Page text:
Testcontainers make it easy to design our test setup by proxying a containerized instance of any fake server through a containerized Toxiproxy, which makes exercising our HTTP abstraction through the unreliable proxy straightforward.

// Pins the Docker components we want to use

private val toxyProxyImage by lazy {
    val componentName = "ghcr.io/shopify/toxiproxy"
    val imageTag = "2.5.0"

private val wireMockServerImage by lazy {
    val componentName = "wiremock/wiremock"
    val imageTag = "2.32.0"

// Configures Toxiproxy and Wiremock server in the same network

@get:Rule val network: Network = Network.newNetwork()

@get:Rule val wireMockContainer: WireMockContainer =
        .withStubMapping("categories", loadFile("categories-stub.json"))

@get:Rule val toxiProxyContainer: ToxiproxyContainer =

Most Android Engineers are unfamiliar with Docker, Containers, and related tooling and concepts, so I leave some implementation details from the snippet above as an exercise for the reader. You may also want to have a look in the complete working example. Once done with the test setup, we can now design test cases, which will follow a structure like the one described below:


A desired response for a given HTTP call

A mock server that answers with the desired response

The resilient HTTP abstraction under test

A Toxic configured on Toxiproxy


The HTTP request goes through the proxy


I expected to get the desired response

Toxiproxy supports several Toxics, but we’ll stick with three of them to simulate situations typical in the last mile of Mobile networks:

  • Timeout, to forge HTTP requests failing on time due to connection timeouts
  • Latency, to simulate both latency and jitter in the network
  • LimitData, to falsify interruptions on networking connection during an in-flight request

Our integration tests aim to validate a recovery from the Toxic effect in the request lifecycle. However, we should be aware that a Toxicity level is a probability, which means that, by design, such integration tests are non-deterministic. This fact damages one of the most acknowledged properties of good tests, as per Kent Beck’s Test Desiderata, and it has significant consequences, whether in how we write or execute our tests. More on that ahead.

One example of such a test ensures resilience against connection spikes:

private lateinit var toxiproxy: Proxy
private lateinit var restClient: RestClient

@Before fun `before each test`() {
    val toxiproxyClient = toxiProxyContainer.let {
        ToxiproxyClient(it.host, it.controlPort)

    toxiproxy = toxiproxyClient.createProxy(

    val baseUrl = toxiProxyContainer.let {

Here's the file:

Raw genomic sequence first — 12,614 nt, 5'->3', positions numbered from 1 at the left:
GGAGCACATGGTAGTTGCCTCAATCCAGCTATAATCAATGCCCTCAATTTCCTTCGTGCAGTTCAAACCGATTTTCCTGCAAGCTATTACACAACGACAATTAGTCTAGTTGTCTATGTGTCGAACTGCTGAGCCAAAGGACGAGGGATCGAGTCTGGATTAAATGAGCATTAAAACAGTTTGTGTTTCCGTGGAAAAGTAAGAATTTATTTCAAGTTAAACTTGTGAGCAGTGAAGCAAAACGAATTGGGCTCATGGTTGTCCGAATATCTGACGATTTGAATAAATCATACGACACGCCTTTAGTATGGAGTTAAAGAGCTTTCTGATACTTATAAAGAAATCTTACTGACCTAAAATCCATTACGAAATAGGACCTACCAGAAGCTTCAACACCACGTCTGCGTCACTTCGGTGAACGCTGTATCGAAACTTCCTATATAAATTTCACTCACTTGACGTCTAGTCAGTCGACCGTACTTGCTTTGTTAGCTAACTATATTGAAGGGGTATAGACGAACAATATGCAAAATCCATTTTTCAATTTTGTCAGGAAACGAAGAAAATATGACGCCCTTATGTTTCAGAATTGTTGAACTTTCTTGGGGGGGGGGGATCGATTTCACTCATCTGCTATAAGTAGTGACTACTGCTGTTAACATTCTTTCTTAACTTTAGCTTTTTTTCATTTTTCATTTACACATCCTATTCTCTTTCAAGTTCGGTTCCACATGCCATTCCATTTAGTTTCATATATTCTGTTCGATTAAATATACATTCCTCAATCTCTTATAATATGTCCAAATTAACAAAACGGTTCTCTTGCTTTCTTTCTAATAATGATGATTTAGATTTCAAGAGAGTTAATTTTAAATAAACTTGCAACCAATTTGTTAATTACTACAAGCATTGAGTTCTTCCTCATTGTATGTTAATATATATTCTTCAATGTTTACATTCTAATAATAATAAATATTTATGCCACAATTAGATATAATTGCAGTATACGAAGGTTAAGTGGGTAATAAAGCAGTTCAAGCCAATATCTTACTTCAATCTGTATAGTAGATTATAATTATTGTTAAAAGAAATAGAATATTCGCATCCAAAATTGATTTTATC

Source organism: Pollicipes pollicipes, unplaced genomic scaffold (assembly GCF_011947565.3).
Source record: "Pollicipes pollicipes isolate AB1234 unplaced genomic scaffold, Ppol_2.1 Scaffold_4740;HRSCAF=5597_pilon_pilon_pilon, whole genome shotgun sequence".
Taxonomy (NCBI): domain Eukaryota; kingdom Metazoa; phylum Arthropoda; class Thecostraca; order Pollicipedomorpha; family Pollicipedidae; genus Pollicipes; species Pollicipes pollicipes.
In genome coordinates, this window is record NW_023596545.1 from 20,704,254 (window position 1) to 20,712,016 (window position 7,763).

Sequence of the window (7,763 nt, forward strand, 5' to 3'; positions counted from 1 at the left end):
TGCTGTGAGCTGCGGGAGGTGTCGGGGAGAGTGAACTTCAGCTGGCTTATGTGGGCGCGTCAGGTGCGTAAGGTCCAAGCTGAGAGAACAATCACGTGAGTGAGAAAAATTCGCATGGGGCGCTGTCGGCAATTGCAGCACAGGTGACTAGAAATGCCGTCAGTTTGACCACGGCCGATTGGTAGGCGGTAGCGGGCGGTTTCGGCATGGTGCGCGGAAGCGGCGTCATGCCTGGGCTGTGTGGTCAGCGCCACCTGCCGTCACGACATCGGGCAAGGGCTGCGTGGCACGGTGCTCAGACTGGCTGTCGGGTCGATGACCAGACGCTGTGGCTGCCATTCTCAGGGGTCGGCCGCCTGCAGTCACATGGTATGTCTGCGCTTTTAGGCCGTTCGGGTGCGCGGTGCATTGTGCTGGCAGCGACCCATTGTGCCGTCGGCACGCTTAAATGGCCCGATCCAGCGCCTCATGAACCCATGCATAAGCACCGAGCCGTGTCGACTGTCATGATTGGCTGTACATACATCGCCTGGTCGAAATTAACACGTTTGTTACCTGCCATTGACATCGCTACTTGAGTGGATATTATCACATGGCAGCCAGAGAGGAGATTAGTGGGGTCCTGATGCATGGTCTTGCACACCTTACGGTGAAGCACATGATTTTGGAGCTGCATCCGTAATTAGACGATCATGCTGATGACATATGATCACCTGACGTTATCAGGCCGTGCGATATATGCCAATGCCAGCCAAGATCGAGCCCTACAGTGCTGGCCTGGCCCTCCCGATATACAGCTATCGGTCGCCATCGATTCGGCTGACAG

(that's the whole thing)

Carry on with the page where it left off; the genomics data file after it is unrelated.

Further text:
restClient = RestClientFactory.create(baseUrl, resilienceSpec)

@Test fun `should recover from connection spikes`() {

    // Our WireMock stub is around 30 bytes, hence we force an end of stream
    toxiproxy.limitData(numberOfBytes = 15).setToxicity(ToxicityLevel.MODERATE)

    runBlocking {
        val categories = restClient.categories()

Note that we have a ToxicityLevel concept that wraps a sensitive value around the reasonable level of Toxicity we want to use. In most of our tests, a small amount of Toxicity is suitable to trigger our retry logic at least once. Still, we can also force the exhaustion of retry attempts if we want by just disabling the proxy (which causes an immediate interruption for any incoming connection) and also ensure no retries due HTTP-based failures.

Due to the non-deterministic nature of such integration tests, we need to take additional measures to ensure that test flakiness does not screw with the trust in our test suite, especially considering that flaky tests might be false positives in the scenario where a low probability drove them. A straightforward way to improve here is retrying the build system task at the CI level, ensuring that we re-run the failing tests if needed.

With all that in place, we now have a foundation to improve on HTTP resilience, eventually supporting different strategies like retries for HTTP-based request failures. But more than that, we are now in a position where we have more confidence in our HTTP layer and provide some additional value to our users.

Final Remarks

This article shows that Chaos Engineering is suitable and desirable for Mobile projects. Although we only have a little material on this topic, we can take inspiration from techniques widely adopted in backend services and evaluate how they fit our use cases, as Twitch folks shared with us some time ago.

Nevertheless, I see Testcontainers as an underrated tool in the Mobile testing toolkit. Although OkHttp’s MockWebServer is a great option for integration tests in Android, either JVM-based or Android/Instrumentation ones, tools like Docker, WireMock, Pact, Toxiproxy, etc. put us close to the way Backend Engineers work and eventually enable better context sharing with them.

Last but not least, it’s vital to acknowledge that there are no silver bullets when implementing solid abstractions closer to the infrastructure layers of our Mobile application. Sometimes we’ll get a few things out-the-box from our tools of trade; sometimes, another project already solves our problem, and sometimes we’ll have to craft a custom solution geared towards our context.

If you made it this far, I’d like to thank you for reading. I also share a couple of links that might be of your interest:

See you in the next post!